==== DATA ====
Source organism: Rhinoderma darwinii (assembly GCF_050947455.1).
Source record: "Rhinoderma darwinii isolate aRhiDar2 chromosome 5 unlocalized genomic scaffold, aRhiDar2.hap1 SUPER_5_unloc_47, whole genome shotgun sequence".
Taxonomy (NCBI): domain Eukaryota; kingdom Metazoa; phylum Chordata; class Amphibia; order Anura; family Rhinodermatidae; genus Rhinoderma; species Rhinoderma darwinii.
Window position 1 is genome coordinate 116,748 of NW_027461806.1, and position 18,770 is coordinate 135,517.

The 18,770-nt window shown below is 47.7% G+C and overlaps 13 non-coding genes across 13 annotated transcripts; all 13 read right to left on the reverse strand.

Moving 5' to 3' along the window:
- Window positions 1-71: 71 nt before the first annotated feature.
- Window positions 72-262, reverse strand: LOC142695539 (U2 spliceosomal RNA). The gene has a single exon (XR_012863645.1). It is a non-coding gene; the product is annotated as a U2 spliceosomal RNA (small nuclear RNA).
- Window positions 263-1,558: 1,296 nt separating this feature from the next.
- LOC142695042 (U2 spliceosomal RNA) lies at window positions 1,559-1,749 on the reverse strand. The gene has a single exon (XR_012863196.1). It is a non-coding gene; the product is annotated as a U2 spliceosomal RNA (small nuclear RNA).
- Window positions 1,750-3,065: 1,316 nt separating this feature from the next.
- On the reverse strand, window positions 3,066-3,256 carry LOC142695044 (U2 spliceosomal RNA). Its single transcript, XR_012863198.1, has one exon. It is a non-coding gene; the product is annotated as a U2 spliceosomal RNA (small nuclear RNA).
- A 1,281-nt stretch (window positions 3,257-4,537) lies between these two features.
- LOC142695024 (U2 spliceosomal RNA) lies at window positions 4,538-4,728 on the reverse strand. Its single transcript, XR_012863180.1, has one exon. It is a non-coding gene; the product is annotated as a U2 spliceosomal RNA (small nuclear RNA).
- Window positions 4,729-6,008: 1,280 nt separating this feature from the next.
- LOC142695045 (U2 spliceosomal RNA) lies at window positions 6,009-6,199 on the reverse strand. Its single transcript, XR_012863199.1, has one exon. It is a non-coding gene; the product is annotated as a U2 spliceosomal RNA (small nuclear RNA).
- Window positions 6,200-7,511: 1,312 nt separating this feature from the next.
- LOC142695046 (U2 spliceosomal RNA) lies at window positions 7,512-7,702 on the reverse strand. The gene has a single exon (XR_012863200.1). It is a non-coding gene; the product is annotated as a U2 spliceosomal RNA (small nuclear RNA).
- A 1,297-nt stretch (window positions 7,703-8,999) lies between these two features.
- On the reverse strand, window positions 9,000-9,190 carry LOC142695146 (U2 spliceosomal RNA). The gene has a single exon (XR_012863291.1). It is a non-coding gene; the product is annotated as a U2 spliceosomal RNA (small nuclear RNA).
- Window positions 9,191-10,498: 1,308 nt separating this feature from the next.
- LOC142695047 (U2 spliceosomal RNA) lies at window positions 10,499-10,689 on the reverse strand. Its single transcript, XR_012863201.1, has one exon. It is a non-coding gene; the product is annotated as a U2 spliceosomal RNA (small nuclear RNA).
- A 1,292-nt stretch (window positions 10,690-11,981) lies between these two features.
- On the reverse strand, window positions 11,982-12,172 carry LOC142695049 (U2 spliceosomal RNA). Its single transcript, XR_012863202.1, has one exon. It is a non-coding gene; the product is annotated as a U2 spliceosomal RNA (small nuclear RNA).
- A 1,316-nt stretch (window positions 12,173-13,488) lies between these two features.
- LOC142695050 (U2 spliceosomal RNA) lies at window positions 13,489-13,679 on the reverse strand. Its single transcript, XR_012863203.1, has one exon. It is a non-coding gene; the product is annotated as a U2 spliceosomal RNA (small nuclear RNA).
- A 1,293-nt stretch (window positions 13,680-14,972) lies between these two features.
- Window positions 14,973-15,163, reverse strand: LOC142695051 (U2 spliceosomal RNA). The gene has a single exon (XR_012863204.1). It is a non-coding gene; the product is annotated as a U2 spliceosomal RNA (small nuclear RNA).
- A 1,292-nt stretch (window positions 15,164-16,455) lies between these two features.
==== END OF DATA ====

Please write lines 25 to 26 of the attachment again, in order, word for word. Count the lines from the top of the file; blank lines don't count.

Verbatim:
- A 1,316-nt stretch (window positions 12,173-13,488) lies between these two features.
- LOC142695050 (U2 spliceosomal RNA) lies at window positions 13,489-13,679 on the reverse strand. Its single transcript, XR_012863203.1, has one exon. It is a non-coding gene; the product is annotated as a U2 spliceosomal RNA (small nuclear RNA).